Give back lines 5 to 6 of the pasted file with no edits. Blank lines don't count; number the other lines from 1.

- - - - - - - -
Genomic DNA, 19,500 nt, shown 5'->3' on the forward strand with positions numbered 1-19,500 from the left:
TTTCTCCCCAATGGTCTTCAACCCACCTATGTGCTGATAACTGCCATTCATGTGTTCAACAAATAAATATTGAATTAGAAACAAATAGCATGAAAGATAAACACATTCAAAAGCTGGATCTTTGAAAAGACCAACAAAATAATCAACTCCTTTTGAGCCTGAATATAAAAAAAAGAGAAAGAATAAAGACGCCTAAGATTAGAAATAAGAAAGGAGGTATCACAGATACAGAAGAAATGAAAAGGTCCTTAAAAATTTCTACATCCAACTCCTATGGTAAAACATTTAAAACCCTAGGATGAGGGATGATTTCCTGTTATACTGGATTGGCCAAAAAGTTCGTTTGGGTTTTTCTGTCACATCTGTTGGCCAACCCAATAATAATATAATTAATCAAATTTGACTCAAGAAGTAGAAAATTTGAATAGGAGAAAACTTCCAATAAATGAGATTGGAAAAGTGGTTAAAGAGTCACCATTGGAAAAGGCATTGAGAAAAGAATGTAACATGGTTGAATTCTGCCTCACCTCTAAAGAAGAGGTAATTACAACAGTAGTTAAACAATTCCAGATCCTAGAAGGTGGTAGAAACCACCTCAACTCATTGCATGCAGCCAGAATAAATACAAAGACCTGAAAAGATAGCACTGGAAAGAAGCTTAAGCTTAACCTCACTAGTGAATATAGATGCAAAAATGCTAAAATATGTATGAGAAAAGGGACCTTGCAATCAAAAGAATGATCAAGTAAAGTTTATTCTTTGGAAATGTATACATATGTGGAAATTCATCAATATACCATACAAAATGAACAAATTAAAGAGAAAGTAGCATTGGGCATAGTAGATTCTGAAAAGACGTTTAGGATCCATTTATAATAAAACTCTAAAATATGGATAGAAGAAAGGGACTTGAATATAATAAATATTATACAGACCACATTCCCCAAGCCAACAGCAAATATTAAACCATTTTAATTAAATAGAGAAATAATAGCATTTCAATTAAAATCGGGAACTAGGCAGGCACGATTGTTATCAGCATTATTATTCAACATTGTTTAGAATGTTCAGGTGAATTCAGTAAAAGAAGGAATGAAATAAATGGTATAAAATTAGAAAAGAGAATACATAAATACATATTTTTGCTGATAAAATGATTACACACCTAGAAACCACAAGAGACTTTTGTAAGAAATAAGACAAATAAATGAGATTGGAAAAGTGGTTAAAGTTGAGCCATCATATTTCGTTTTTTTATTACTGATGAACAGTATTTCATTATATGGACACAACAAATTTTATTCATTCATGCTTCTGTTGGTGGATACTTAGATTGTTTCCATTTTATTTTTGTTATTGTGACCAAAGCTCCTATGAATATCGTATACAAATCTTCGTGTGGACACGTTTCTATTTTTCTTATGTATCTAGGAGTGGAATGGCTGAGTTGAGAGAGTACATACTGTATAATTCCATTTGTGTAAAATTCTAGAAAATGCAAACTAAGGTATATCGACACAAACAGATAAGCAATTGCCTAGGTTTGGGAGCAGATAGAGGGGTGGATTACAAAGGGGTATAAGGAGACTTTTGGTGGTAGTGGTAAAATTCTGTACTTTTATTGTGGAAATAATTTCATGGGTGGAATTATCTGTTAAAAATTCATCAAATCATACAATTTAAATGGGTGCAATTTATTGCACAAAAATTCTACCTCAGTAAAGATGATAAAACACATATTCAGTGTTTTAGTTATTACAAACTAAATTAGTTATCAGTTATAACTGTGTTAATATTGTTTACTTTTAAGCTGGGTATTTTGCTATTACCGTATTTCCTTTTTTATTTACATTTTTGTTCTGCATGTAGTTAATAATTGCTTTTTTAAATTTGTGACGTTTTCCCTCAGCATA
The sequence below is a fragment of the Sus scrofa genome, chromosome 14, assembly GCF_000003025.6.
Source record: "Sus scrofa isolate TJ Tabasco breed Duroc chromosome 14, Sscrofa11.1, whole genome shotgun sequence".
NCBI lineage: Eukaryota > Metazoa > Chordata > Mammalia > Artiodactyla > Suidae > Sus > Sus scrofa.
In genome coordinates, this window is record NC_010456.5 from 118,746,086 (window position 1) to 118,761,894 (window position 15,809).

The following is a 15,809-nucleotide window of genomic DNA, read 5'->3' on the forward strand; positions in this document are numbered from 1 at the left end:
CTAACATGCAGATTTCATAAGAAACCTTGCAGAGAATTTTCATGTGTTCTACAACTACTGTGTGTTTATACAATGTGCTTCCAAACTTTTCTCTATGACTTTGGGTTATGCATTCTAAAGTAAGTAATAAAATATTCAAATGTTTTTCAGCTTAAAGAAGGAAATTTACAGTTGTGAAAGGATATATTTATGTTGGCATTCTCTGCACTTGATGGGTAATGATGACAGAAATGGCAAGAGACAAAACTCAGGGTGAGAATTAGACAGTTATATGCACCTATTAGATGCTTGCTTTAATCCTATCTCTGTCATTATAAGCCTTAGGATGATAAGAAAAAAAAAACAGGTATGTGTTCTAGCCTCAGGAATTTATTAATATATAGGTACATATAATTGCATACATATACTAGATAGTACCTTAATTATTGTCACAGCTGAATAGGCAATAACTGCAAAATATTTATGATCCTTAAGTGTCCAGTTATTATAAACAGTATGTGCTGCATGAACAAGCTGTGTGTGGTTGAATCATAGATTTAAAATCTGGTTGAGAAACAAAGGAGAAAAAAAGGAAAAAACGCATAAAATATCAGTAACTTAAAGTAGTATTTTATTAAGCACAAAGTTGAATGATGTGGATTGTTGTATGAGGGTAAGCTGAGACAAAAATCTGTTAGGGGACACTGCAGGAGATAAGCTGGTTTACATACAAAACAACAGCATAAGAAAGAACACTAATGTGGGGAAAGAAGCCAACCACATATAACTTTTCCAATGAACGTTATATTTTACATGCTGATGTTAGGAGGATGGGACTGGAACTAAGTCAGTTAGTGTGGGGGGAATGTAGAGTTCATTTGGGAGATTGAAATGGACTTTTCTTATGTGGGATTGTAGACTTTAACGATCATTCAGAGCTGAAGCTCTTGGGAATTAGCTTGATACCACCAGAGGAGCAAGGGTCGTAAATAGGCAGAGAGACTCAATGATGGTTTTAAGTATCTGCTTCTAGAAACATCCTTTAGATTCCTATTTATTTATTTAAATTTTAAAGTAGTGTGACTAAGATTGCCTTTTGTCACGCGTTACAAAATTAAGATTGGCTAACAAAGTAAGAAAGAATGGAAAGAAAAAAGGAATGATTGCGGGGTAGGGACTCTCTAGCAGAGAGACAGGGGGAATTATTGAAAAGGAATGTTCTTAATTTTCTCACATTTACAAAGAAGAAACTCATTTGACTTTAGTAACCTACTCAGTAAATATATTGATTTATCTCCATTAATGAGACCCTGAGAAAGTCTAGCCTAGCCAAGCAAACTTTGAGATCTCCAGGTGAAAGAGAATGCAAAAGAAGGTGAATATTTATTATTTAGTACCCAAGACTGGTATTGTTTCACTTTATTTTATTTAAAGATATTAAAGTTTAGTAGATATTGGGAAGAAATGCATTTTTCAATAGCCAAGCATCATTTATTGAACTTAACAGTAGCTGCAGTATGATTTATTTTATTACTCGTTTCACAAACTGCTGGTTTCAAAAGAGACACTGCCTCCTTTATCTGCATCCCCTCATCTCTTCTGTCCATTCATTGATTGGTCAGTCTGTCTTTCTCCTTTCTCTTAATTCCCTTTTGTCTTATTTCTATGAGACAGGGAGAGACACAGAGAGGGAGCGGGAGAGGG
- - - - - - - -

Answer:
NCBI lineage: Eukaryota > Metazoa > Chordata > Mammalia > Artiodactyla > Suidae > Sus > Sus scrofa.
In genome coordinates, this window is record NC_010456.5 from 118,746,086 (window position 1) to 118,761,894 (window position 15,809).